The best title would've been "I Just Wasn't Made For These Times", but as that had already been used as the title of a Brian documentary (hard to believe it, but nearly 25 years ago now!), the next best would've been "Love And Mercy", but since that was already used as the title of a Brian biopic, they should've just called it "Being Brian Wilson". THAT would've been a GREAT title! Even "Til I Die" or "This Whole World" or "Sail On Sailor" would've been more fitting than the title of a Carl Wilson song! Let's just hope the movie's good.
6  Smiley Smile Stuff / General On Topic Discussions / Re: why are songs repeated on the early albums, ie. on: March 18, 2019, 05:18:02 PM
They were repeated on the Little Deuce Coupe album because that record was all about cars.... To save time, he reused those three songs to fit the concept.


And then added "Be true to your school". 
Huh

Which, technically, kinda fit the car theme...a little...by virtue of that one line about driving around with my decal in back...
7  Smiley Smile Stuff / General On Topic Discussions / Re: What's the closest that Brian ever came to replicating a Phil Spector session? on: March 17, 2019, 08:37:56 AM
Oh, and here's the lineup on Spector's production of "Be My Baby":

Guitars: Bill Pitman, Tommy Tedesco
Fender bass: Ray Pohlman
Upright bass: Jimmy Bond
Keyboards: Don Randi, Leon Russell, Al de Lory, Michael Spencer
Drums: Hal Blaine
Percussion: Frank Capp
Trumpet: Roy Caton
Trombone: Lou Blackborn
Tenor saxophone: Steve Douglas
Baritone saxophone: Jay Migliori

All of the players on the Boys' version of "WDFFIL" were on this session, it's just that Phil used a few extra guys, and as I said, Mike was singing live with the WC guys.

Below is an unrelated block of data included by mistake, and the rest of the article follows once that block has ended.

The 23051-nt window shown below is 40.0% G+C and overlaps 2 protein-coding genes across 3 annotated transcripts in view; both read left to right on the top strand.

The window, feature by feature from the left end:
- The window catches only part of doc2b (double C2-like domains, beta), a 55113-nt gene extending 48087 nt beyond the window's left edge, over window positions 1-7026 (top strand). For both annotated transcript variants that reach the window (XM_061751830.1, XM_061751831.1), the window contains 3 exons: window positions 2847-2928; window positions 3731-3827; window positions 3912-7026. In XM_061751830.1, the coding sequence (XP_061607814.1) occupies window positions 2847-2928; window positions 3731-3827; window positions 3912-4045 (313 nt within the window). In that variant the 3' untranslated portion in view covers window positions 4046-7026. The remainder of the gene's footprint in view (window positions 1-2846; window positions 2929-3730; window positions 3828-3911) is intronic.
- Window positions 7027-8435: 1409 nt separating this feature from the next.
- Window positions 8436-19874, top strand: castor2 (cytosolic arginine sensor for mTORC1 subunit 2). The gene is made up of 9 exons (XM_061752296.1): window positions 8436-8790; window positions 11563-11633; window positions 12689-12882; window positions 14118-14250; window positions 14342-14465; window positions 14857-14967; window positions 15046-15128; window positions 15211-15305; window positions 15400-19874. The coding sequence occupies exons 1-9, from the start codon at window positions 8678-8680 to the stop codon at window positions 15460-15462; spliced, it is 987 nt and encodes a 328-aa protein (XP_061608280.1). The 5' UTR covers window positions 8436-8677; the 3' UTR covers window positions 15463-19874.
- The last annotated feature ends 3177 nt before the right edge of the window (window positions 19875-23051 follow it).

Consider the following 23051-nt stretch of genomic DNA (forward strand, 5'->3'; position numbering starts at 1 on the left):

EDIT: I guess Plas Johnson was not on "Be My Baby". Oh, well - otherwise, the rest were.
8  Smiley Smile Stuff / General On Topic Discussions / Re: What's the closest that Brian ever came to replicating a Phil Spector session? on: March 17, 2019, 08:26:52 AM
Well yeah, lots of Brian-produced Honeys singles have that total Spector "girl group" sound, and used Spector's musicians in the same studio...but the original poster specifically asked which "Beach Boys" session came the closest to emulating the lineup of a Spector session, so I went with "WDFFIL"...
9  Smiley Smile Stuff / General On Topic Discussions / Re: What's the closest that Brian ever came to replicating a Phil Spector session? on: March 16, 2019, 08:59:20 AM
I'm curious which sessions by The Beach Boys might've come closest to replicating all or most of the session players who played on any given song by Phil Spector? I don't just mean which songs simply made use of The Wrecking Crew, but specifically are there any particular songs where it's the exact same group of studio players from one Phil Spector song to another BBs song?